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Friday, October 25, 2013

Cities Have No Authority to Trademark their Seals or Insignias

A federal circuit court recently held that the Lanham Act (15 U.S.C §1051) prevents municipalities from obtaining federal trademark protection for their official seals and insignias.
In the consolidated cases of In Re City of Houston & In Re Government of the District of Columbia, (October 1, 2013), the City of Houston and the District of Columbia had filed applications to register their respective government seals/insignias as trademarks under the Lanham Act. In both cases, the U.S. Patent and Trademark Office denied the applications, citing §2(b) of the Lanham Act as prohibiting municipalities from registering city seals on the federal register. Both cities appealed the decision to the Federal Circuit, and the cases were consolidated.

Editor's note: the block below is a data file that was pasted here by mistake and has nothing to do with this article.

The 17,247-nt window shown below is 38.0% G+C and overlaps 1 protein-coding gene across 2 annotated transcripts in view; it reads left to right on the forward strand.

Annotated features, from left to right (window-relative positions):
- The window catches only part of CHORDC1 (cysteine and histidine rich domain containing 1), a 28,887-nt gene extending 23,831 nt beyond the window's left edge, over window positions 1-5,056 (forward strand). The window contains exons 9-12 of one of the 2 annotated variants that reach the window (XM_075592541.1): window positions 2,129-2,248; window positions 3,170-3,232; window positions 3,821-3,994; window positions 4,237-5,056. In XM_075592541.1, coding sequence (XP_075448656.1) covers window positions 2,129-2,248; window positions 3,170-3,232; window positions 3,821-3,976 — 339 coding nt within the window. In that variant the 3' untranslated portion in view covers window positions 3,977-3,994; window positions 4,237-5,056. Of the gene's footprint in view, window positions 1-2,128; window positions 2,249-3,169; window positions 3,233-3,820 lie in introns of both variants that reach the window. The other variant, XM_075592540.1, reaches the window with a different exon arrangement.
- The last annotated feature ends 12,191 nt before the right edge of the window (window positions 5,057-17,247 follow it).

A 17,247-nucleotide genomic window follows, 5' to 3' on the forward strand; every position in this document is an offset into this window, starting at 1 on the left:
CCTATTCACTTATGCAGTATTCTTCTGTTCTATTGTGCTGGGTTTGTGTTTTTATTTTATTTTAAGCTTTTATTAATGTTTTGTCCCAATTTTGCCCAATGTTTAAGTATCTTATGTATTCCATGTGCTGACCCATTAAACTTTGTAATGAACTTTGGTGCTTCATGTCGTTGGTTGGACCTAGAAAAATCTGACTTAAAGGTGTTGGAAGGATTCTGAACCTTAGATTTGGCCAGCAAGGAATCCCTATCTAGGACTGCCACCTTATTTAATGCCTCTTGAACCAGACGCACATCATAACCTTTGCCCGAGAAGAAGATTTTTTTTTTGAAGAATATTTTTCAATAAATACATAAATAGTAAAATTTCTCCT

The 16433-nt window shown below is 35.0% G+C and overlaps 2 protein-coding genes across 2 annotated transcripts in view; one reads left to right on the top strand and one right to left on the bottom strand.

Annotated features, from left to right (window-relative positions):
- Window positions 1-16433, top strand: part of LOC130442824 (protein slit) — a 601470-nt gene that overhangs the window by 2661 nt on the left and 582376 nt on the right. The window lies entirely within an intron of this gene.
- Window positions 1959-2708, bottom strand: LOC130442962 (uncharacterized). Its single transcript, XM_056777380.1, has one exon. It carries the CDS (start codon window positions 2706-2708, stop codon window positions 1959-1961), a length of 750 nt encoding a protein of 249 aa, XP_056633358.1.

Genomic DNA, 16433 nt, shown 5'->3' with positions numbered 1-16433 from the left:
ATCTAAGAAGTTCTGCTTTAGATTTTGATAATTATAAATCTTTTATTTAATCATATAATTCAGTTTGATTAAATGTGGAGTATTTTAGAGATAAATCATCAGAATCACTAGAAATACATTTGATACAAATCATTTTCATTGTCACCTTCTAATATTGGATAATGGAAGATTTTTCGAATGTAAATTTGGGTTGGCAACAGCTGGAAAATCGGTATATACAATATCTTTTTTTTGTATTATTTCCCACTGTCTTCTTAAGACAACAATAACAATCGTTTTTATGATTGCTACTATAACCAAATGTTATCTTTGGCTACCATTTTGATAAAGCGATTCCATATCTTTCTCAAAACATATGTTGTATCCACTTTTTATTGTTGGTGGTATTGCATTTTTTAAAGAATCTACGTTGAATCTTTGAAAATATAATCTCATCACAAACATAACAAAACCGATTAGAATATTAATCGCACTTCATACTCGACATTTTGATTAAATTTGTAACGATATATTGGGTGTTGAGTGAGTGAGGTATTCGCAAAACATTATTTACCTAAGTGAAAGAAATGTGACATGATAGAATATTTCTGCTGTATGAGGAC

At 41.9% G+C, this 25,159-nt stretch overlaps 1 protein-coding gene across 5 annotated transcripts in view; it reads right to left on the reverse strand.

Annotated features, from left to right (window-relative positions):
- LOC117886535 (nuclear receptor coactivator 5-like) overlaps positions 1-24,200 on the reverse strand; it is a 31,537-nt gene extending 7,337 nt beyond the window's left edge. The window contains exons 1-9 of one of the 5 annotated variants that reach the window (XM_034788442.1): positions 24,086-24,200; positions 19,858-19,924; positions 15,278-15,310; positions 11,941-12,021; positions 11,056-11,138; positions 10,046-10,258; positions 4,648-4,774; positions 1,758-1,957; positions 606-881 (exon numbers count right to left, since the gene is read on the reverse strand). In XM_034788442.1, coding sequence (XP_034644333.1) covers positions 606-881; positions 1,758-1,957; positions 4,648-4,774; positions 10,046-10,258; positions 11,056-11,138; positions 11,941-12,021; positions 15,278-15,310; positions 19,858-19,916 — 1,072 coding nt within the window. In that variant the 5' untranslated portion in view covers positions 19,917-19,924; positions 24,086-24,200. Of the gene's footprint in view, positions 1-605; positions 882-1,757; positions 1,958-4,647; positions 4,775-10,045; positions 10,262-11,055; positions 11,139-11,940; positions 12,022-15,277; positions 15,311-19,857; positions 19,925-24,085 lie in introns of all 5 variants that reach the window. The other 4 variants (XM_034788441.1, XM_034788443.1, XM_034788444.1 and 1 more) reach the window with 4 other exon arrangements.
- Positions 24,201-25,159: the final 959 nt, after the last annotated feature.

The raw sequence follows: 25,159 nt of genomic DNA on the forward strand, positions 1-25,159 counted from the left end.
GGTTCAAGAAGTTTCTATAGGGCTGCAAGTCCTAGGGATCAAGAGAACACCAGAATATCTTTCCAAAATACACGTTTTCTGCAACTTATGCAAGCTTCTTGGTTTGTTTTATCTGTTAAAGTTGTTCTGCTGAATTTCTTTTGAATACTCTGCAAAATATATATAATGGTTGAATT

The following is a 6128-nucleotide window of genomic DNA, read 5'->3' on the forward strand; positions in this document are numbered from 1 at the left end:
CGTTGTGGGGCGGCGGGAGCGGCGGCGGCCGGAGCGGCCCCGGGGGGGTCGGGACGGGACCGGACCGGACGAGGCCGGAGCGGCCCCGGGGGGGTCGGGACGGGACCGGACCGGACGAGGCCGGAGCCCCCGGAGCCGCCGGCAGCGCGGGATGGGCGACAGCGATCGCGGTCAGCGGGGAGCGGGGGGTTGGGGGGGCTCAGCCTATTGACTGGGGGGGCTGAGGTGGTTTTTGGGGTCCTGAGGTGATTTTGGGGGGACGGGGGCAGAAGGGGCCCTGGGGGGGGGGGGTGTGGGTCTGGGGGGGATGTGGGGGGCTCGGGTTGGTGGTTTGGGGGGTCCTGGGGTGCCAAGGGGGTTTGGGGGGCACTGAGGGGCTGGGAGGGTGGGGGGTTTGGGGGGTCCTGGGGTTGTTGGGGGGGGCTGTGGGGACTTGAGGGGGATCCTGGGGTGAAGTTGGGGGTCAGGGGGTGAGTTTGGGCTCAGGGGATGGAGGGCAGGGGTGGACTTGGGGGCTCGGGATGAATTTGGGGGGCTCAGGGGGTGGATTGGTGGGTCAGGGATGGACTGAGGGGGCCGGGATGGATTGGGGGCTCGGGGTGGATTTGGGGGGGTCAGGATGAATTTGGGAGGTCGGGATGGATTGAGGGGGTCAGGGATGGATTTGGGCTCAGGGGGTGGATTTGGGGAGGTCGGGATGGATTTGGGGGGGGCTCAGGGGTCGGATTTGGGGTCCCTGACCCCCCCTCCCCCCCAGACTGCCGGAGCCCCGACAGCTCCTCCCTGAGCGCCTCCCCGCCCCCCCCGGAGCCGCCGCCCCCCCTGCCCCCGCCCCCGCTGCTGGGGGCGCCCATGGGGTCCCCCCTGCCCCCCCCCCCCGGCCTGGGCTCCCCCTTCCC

The Lanham Act allows an applicant to register its mark on the principal register, but only if the mark complies with the provisions of the Act. Section 2(b) of the Act provides that an applicant is prohibited from registering a proposed trademark that "[c]onsists of or comprises the flag or coat of arms or other insignia of the United States, or of any State or municipality, or of any foreign nation, or any simulation thereof." The Federal Circuit cited Section 2(b) in upholding the administrative denial of the two trademark applications.
The court concluded that municipalities may have other means of "preventing 'pirates and cheats' from using its city seal to deceive the public" such as passing an ordinance to prohibit such activity.  Alternatively, the court suggested that municipalities could seek a legislative amendment from Congress.


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